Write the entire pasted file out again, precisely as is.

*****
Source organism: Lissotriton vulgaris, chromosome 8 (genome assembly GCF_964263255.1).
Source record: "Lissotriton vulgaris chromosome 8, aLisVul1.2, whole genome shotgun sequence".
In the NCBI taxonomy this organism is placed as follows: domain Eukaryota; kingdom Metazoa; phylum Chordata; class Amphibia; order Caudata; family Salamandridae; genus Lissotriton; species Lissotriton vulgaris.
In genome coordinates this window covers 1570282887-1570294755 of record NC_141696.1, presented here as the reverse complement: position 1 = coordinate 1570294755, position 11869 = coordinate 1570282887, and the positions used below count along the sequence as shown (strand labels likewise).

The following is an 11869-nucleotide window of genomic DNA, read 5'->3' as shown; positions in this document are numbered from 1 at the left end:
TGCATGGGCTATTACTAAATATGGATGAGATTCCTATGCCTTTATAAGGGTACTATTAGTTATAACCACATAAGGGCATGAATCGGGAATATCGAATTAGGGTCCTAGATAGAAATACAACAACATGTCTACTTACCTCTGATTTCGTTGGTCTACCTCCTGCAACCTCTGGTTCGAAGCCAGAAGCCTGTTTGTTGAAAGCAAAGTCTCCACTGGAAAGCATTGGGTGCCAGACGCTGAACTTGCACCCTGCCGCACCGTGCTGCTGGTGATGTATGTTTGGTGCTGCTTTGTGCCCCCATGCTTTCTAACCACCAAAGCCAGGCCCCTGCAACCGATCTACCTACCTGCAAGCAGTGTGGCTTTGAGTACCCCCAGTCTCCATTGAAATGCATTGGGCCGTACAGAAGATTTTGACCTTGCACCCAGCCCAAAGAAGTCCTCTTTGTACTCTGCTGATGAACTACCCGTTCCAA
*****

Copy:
Source organism: Lissotriton vulgaris, chromosome 8 (genome assembly GCF_964263255.1).
Source record: "Lissotriton vulgaris chromosome 8, aLisVul1.2, whole genome shotgun sequence".
In the NCBI taxonomy this organism is placed as follows: domain Eukaryota; kingdom Metazoa; phylum Chordata; class Amphibia; order Caudata; family Salamandridae; genus Lissotriton; species Lissotriton vulgaris.
In genome coordinates this window covers 1570282887-1570294755 of record NC_141696.1, presented here as the reverse complement: position 1 = coordinate 1570294755, position 11869 = coordinate 1570282887, and the positions used below count along the sequence as shown (strand labels likewise).

The following is an 11869-nucleotide window of genomic DNA, read 5'->3' as shown; positions in this document are numbered from 1 at the left end:
TGCATGGGCTATTACTAAATATGGATGAGATTCCTATGCCTTTATAAGGGTACTATTAGTTATAACCACATAAGGGCATGAATCGGGAATATCGAATTAGGGTCCTAGATAGAAATACAACAACATGTCTACTTACCTCTGATTTCGTTGGTCTACCTCCTGCAACCTCTGGTTCGAAGCCAGAAGCCTGTTTGTTGAAAGCAAAGTCTCCACTGGAAAGCATTGGGTGCCAGACGCTGAACTTGCACCCTGCCGCACCGTGCTGCTGGTGATGTATGTTTGGTGCTGCTTTGTGCCCCCATGCTTTCTAACCACCAAAGCCAGGCCCCTGCAACCGATCTACCTACCTGCAAGCAGTGTGGCTTTGAGTACCCCCAGTCTCCATTGAAATGCATTGGGCCGTACAGAAGATTTTGACCTTGCACCCAGCCCAAAGAAGTCCTCTTTGTACTCTGCTGATGAACTACCCGTTCCAA